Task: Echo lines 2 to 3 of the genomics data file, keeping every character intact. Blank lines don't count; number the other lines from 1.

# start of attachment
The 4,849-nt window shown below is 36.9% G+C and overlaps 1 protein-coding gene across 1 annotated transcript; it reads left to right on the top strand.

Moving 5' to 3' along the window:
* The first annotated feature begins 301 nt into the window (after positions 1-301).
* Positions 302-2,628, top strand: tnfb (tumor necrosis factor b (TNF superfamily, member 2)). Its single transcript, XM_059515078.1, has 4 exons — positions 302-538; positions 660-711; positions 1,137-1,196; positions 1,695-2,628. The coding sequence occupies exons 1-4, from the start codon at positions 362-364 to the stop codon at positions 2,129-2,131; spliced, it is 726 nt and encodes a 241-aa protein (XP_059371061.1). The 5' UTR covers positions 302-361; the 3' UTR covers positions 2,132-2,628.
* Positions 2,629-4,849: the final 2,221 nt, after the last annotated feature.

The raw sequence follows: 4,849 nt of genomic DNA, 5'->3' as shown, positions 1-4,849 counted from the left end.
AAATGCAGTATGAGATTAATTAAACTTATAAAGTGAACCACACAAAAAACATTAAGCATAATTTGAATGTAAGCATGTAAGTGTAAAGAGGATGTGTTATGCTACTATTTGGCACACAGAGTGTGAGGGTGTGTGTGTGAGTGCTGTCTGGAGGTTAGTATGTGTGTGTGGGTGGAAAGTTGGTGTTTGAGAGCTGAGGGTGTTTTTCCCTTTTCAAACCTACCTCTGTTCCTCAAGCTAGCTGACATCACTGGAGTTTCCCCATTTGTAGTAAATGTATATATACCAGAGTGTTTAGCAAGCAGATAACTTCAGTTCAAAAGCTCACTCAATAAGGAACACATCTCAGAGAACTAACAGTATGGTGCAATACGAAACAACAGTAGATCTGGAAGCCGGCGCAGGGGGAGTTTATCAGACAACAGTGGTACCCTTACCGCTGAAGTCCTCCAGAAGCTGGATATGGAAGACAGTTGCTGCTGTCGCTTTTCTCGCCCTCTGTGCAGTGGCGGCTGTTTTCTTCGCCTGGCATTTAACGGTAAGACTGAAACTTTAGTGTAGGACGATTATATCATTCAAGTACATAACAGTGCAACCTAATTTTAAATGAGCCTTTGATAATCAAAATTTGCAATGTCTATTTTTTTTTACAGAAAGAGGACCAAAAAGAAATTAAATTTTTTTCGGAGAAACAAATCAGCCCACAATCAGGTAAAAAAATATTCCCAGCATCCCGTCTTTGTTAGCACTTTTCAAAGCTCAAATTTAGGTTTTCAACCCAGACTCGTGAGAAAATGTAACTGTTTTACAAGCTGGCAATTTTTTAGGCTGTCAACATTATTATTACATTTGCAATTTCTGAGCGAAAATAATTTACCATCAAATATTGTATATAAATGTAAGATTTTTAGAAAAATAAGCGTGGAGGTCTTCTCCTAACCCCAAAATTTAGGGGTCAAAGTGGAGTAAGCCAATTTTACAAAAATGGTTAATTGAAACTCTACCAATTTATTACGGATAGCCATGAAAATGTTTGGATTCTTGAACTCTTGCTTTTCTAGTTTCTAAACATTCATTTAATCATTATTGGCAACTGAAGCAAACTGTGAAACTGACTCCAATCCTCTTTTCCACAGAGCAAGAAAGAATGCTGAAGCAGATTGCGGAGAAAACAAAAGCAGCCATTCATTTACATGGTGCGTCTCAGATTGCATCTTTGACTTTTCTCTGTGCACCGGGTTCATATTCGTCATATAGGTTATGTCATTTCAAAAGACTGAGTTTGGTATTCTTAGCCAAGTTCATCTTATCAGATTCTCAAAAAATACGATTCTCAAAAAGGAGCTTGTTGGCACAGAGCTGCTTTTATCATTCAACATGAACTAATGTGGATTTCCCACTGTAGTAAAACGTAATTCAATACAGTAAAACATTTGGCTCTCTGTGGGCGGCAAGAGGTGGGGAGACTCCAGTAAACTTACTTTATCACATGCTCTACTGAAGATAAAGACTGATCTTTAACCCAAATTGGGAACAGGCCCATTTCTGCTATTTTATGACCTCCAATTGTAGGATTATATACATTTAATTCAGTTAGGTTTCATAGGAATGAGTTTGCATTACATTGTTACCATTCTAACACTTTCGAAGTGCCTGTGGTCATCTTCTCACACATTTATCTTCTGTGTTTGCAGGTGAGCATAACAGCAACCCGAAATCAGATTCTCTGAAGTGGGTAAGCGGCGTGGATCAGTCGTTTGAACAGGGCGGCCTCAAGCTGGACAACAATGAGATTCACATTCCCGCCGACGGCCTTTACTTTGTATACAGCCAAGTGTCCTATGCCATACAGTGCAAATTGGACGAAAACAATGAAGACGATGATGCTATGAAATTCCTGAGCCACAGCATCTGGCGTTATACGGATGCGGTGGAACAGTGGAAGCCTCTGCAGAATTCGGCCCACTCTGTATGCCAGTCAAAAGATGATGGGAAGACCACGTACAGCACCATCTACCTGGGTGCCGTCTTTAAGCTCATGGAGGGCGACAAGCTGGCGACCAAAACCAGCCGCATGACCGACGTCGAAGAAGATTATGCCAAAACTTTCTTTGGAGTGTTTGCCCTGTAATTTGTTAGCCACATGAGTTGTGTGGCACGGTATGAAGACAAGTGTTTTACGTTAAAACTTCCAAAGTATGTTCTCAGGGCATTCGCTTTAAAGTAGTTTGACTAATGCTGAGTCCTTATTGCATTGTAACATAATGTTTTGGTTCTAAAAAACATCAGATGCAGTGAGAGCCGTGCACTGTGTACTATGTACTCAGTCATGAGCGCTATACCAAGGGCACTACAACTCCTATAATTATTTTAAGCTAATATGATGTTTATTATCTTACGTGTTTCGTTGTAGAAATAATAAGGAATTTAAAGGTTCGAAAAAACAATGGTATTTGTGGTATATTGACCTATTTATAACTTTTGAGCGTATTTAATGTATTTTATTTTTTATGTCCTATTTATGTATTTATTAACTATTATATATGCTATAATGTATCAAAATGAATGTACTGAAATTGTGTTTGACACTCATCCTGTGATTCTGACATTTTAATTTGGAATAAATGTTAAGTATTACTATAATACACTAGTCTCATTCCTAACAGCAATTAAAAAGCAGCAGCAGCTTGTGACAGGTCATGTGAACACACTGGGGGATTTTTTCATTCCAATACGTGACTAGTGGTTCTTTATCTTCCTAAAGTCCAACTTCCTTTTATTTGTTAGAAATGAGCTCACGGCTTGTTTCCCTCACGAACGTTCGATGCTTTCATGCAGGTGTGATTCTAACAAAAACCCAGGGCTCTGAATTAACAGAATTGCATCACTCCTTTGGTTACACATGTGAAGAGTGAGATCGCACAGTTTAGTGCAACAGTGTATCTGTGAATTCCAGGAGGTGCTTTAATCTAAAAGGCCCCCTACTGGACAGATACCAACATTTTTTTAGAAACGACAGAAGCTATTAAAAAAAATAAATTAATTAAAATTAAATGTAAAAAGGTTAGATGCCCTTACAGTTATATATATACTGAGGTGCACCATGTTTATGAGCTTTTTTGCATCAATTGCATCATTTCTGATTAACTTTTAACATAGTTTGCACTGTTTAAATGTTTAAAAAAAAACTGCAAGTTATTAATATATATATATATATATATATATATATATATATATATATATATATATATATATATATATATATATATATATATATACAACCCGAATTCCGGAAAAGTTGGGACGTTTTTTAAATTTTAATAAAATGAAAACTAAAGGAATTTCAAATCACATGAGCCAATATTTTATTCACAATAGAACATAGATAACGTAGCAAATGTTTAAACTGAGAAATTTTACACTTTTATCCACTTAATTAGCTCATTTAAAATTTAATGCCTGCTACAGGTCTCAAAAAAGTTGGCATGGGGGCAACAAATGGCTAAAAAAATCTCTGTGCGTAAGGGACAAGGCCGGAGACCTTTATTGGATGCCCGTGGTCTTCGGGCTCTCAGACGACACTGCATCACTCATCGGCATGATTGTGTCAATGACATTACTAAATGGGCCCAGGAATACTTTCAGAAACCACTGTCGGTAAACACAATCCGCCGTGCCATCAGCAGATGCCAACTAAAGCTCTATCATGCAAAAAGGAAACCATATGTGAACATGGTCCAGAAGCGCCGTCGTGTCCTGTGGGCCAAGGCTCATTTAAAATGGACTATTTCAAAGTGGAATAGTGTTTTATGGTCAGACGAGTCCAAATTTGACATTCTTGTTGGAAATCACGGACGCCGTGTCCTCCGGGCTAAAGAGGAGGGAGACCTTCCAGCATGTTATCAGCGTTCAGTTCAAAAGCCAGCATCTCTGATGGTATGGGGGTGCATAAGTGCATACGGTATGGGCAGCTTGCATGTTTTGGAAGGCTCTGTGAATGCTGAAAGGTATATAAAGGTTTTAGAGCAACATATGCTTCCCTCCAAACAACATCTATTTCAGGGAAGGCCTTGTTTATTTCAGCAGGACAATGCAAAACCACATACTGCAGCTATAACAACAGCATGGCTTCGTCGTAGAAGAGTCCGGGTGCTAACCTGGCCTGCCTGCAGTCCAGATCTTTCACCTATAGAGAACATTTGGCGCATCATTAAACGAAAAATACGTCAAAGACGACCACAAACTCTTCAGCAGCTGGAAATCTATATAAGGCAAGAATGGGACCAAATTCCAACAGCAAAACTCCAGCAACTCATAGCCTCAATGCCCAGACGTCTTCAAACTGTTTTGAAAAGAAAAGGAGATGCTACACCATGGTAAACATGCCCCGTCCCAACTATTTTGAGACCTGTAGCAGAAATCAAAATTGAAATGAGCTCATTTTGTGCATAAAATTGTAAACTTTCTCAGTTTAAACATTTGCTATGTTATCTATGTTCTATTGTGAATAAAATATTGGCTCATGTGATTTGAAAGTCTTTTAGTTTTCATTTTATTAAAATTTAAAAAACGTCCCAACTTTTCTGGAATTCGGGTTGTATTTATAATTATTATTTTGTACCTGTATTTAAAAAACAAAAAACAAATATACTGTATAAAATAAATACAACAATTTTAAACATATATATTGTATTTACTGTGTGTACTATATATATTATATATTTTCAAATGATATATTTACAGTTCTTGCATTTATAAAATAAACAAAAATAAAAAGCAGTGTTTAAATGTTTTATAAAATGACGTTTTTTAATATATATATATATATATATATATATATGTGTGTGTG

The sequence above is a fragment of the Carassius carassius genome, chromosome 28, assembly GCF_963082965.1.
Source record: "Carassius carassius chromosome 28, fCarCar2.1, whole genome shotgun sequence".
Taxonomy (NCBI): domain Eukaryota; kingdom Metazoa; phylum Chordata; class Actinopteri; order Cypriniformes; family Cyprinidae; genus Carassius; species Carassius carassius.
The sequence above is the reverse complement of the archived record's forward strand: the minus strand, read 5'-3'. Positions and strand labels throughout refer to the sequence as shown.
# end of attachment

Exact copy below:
Moving 5' to 3' along the window:
* The first annotated feature begins 301 nt into the window (after positions 1-301).